Politics

05.21.13

How Hope and Change Gave Way to Spying on the Press

Much of the Fourth Estate shrugged when the Obama administration attacked Fox News, writes Kirsten Powers. But now it’s coming for them, too.

First they came for Fox News, and they did not speak out—because they were not Fox News. Then they came for government whistleblowers, and they did not speak out—because they were not government whistleblowers. Then they came for the maker of a YouTube video, and—okay, we know how this story ends. But how did we get here?

Turns out it’s a fairly swift sojourn from a president pushing to “delegitimize” a news organization to threatening criminal prosecution for journalistic activity by a Fox News reporter, James Rosen, to spying on Associated Press reporters. In between, the Obama administration found time to relentlessly persecute government whistleblowers and publicly harass and condemn a private American citizen for expressing his constitutionally protected speech in the form of an anti-Islam YouTube video.

Where were the media when all this began happening? With a few exceptions, they were acting as quiet enablers.

It’s instructive to go back to the dawn of Hope and Change. It was 2009, and the new administration decided it was appropriate to use the prestige of the White House to viciously attack a news organization—Fox News—and the journalists who work there. Remember, President Obama had barely been in office and had enjoyed the most laudatory press of any new president in modern history. Yet even one outlet that allowed dissent or criticism of the president was one too many. This should have been a red flag to everyone, regardless of what they thought of Fox News. The math was simple: if the administration would abuse its power to try and intimidate one media outlet, what made anyone think they weren’t next?

Video screenshot

President Obama went after Fox News in this 2009 interview with CNBC.

These series of “warnings” to the Fourth Estate were what you might expect to hear from some third-rate dictator, not from the senior staff of Hope and Change, Inc.

"What I think is fair to say about Fox … is that it really is more a wing of the Republican Party," said Anita Dunn, White House communications director, on CNN. “[L]et's not pretend they're a news network the way CNN is." On ABC’s “This Week” White House senior adviser David Axelrod said Fox is "not really a news station." It wasn’t just that Fox News was “not a news organization,” White House chief of staff Rahm Emmanuel told CNN’s John King, but, “more [important], is [to] not have the CNNs and the others in the world basically be led in following Fox, as if what they’re trying to do is a legitimate news organization …”

These series of “warnings” to the Fourth Estate were what you might expect to hear from some third-rate dictator, not from the senior staff of Hope and Change, Inc.

Yet only one mainstream media reporter—Jake Tapper, then of ABC News—ever raised a serious objection to the White House’s egregious and chilling behavior. Tapper asked future MSNBC commentator and then White House press secretary Robert Gibbs: “[W]hy is [it] appropriate for the White House to say” that “thousands of individuals who work for a media organization, do not work for a ‘news organization’?” The spokesman for the president of the United States was unrepentant, saying: “That's our opinion.”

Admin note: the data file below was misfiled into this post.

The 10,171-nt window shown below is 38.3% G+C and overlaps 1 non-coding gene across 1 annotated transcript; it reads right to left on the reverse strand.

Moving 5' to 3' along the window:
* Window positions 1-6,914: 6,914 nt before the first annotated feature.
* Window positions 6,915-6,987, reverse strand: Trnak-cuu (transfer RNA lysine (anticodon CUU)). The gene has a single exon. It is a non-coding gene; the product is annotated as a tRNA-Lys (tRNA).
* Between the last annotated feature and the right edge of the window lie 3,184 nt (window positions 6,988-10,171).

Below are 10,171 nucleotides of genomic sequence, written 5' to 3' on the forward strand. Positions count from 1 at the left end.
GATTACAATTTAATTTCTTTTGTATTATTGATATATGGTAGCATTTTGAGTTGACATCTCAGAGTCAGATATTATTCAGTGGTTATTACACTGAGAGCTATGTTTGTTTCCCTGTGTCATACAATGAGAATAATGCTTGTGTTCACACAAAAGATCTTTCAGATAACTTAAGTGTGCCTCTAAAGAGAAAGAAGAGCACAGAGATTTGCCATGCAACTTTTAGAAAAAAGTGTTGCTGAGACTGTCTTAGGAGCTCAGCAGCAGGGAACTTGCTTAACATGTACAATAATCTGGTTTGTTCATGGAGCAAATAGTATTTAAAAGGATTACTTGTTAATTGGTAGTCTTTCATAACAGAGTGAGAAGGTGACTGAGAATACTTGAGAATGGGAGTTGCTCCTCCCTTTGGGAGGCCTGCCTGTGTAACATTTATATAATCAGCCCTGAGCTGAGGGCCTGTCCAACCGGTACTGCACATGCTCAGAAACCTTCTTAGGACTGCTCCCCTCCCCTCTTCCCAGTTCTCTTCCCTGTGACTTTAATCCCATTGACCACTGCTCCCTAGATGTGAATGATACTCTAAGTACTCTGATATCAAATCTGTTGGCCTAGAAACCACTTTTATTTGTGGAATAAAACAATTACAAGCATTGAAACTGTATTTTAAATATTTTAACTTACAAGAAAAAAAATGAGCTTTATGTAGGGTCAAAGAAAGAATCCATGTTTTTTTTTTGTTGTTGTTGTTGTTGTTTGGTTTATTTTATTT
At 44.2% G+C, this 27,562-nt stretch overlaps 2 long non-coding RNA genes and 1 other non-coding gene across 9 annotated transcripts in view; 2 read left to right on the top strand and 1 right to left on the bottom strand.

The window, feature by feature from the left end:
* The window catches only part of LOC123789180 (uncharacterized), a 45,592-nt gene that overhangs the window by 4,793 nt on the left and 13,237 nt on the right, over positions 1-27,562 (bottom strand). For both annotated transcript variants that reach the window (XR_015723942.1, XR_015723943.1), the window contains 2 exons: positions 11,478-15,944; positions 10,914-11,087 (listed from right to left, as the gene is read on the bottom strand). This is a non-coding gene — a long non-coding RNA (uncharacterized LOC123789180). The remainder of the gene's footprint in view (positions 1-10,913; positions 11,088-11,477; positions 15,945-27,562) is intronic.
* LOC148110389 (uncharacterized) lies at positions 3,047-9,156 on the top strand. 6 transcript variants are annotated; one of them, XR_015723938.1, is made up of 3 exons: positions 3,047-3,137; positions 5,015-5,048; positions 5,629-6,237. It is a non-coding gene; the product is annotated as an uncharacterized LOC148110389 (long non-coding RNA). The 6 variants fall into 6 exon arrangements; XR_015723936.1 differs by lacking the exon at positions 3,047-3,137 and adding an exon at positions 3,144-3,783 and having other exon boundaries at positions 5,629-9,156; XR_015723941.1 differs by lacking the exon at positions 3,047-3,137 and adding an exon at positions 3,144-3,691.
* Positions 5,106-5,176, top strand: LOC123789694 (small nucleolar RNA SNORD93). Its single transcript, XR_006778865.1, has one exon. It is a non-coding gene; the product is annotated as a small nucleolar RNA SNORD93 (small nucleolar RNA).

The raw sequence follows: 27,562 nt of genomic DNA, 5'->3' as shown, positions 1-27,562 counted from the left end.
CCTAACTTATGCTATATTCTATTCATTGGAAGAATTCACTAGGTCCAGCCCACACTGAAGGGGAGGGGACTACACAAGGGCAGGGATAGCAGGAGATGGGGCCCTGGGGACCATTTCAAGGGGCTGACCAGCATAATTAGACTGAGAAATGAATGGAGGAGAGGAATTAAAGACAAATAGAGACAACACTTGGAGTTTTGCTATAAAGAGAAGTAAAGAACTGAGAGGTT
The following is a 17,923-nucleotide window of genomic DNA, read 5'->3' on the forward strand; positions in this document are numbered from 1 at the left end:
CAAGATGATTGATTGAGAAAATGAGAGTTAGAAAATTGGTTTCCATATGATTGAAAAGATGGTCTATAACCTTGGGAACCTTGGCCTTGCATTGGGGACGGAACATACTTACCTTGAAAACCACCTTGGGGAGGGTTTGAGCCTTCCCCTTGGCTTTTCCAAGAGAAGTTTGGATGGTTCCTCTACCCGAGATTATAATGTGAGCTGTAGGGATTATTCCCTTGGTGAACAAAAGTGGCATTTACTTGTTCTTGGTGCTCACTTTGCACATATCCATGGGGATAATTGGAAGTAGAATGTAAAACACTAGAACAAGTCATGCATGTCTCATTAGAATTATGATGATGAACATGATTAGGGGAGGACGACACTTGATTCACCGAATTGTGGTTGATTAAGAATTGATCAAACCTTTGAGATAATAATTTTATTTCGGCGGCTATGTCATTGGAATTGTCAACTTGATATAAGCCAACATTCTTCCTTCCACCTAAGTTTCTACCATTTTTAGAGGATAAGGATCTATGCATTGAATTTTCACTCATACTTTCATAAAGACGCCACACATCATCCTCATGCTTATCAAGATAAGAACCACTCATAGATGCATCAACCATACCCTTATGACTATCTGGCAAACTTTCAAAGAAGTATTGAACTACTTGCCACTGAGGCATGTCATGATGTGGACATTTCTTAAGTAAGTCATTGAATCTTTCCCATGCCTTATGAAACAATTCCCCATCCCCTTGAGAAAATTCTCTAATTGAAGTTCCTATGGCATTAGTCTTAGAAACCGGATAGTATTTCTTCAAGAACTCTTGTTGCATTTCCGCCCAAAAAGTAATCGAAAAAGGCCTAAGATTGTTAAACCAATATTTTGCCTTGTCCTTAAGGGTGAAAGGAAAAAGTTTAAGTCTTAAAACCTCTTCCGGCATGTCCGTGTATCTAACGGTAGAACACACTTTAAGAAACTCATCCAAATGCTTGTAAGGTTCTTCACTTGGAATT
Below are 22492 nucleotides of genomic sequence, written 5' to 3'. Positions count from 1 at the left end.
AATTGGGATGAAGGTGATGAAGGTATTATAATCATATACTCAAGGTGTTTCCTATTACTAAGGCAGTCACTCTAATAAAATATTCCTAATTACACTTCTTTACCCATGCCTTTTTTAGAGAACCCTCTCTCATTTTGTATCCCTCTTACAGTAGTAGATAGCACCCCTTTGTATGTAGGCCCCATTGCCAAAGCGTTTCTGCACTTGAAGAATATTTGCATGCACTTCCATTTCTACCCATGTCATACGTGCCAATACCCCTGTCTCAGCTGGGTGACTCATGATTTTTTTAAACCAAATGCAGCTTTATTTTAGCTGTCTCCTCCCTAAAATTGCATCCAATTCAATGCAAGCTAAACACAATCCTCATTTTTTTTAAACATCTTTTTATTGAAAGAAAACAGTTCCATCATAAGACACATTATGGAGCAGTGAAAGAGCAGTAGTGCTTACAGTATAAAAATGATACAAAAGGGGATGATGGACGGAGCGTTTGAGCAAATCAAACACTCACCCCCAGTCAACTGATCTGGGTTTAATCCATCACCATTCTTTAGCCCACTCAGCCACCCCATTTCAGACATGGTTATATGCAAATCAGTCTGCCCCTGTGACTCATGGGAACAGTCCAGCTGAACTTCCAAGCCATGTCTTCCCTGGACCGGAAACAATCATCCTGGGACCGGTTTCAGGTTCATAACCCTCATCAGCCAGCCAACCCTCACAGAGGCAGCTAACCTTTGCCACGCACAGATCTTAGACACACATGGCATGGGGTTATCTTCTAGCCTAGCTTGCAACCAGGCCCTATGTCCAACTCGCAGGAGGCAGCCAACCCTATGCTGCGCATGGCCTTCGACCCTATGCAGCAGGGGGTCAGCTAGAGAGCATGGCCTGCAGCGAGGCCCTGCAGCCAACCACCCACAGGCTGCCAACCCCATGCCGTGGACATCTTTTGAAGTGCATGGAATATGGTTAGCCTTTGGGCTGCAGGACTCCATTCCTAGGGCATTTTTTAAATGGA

Trashing reporters comes easy in Obama-land. Behind the scenes, Obama-centric Democratic operatives brand any reporter who questions the administration as a closet conservative, because what other explanation could there be for a reporter critically reporting on the government?

Now, the Democratic advocacy group Media Matters—which is always mysteriously in sync with the administration despite ostensibly operating independently—has launched a smear campaign against ABC News reporter Jonathan Karl for his reporting on Benghazi. It’s the kind of character assassination that would make Joseph McCarthy blush. The main page of the Media Matters website has six stories attacking Karl for a single mistake in an otherwise correct report about the State Department's myriad changes to talking points they previously claimed to have barely touched. See, the problem isn’t the repeated obfuscating from the administration about the Benghazi attack; the problem is Jonathan Karl. Hence, the now-familiar campaign of de-legitimization. This gross media intimidation is courtesy of tax-deductable donations from the Democratic Party’s liberal donor base, which provides a whopping $20 million a year for Media Matters to harass reporters who won’t fall in line.

In what is surely just a huge coincidence, the liberal media monitoring organization Fairness and Accuracy in the Media (FAIR) is also on a quest to delegitimize Karl. It dug through his past and discovered that in college he allegedly—horrors!—associated with conservatives. Because of this, FAIR declared Karl “a right wing mole at ABC News.” Setting aside the veracity of FAIR’s crazy claim, isn’t the fact that it was made in the first place vindication for those who assert a liberal media bias in the mainstream media? If the existence of a person who allegedly associates with conservatives is a “mole,” then what does that tell us about the rest of the media?

What all of us in the media need to remember—whatever our politics—is that we need to hold government actions to the same standard, whether they’re aimed at friends or foes. If not, there’s no one but ourselves to blame when the administration takes aim at us.